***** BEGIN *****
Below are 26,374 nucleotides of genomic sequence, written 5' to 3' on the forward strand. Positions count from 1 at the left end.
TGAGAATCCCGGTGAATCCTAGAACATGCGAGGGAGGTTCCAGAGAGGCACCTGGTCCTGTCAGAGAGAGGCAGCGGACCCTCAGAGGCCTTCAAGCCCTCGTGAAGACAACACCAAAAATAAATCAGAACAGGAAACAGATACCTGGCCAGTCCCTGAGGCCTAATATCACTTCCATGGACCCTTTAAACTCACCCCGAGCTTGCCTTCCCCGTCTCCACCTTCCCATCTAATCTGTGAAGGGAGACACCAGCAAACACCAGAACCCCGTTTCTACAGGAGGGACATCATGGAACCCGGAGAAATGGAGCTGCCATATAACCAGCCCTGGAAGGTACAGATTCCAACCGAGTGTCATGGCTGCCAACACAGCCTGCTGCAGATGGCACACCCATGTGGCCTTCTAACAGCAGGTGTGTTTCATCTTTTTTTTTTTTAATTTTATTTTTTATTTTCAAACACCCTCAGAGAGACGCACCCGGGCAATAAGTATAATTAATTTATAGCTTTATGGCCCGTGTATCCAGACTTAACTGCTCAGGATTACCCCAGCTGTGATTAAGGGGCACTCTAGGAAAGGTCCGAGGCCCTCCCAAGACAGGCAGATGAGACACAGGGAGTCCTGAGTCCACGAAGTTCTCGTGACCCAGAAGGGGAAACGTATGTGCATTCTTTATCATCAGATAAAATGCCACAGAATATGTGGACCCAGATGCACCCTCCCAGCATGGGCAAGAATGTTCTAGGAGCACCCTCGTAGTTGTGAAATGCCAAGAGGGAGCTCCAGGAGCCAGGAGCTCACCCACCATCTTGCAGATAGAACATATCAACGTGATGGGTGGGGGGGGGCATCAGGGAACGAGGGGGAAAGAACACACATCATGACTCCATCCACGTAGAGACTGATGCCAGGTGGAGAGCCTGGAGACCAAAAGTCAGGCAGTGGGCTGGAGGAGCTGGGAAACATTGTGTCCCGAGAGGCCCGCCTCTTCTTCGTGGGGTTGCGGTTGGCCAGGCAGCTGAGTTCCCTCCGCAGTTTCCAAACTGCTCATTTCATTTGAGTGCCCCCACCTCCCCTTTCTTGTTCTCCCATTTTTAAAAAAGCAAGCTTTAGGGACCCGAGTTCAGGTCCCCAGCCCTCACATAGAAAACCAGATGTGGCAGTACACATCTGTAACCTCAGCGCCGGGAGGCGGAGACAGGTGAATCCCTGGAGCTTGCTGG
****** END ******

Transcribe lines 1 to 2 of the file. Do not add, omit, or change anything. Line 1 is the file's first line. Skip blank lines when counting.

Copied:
Below are 26,374 nucleotides of genomic sequence, written 5' to 3' on the forward strand. Positions count from 1 at the left end.
TGAGAATCCCGGTGAATCCTAGAACATGCGAGGGAGGTTCCAGAGAGGCACCTGGTCCTGTCAGAGAGAGGCAGCGGACCCTCAGAGGCCTTCAAGCCCTCGTGAAGACAACACCAAAAATAAATCAGAACAGGAAACAGATACCTGGCCAGTCCCTGAGGCCTAATATCACTTCCATGGACCCTTTAAACTCACCCCGAGCTTGCCTTCCCCGTCTCCACCTTCCCATCTAATCTGTGAAGGGAGACACCAGCAAACACCAGAACCCCGTTTCTACAGGAGGGACATCATGGAACCCGGAGAAATGGAGCTGCCATATAACCAGCCCTGGAAGGTACAGATTCCAACCGAGTGTCATGGCTGCCAACACAGCCTGCTGCAGATGGCACACCCATGTGGCCTTCTAACAGCAGGTGTGTTTCATCTTTTTTTTTTTTAATTTTATTTTTTATTTTCAAACACCCTCAGAGAGACGCACCCGGGCAATAAGTATAATTAATTTATAGCTTTATGGCCCGTGTATCCAGACTTAACTGCTCAGGATTACCCCAGCTGTGATTAAGGGGCACTCTAGGAAAGGTCCGAGGCCCTCCCAAGACAGGCAGATGAGACACAGGGAGTCCTGAGTCCACGAAGTTCTCGTGACCCAGAAGGGGAAACGTATGTGCATTCTTTATCATCAGATAAAATGCCACAGAATATGTGGACCCAGATGCACCCTCCCAGCATGGGCAAGAATGTTCTAGGAGCACCCTCGTAGTTGTGAAATGCCAAGAGGGAGCTCCAGGAGCCAGGAGCTCACCCACCATCTTGCAGATAGAACATATCAACGTGATGGGTGGGGGGGGGCATCAGGGAACGAGGGGGAAAGAACACACATCATGACTCCATCCACGTAGAGACTGATGCCAGGTGGAGAGCCTGGAGACCAAAAGTCAGGCAGTGGGCTGGAGGAGCTGGGAAACATTGTGTCCCGAGAGGCCCGCCTCTTCTTCGTGGGGTTGCGGTTGGCCAGGCAGCTGAGTTCCCTCCGCAGTTTCCAAACTGCTCATTTCATTTGAGTGCCCCCACCTCCCCTTTCTTGTTCTCCCATTTTTAAAAAAGCAAGCTTTAGGGACCCGAGTTCAGGTCCCCAGCCCTCACATAGAAAACCAGATGTGGCAGTACACATCTGTAACCTCAGCGCCGGGAGGCGGAGACAGGTGAATCCCTGGAGCTTGCTGG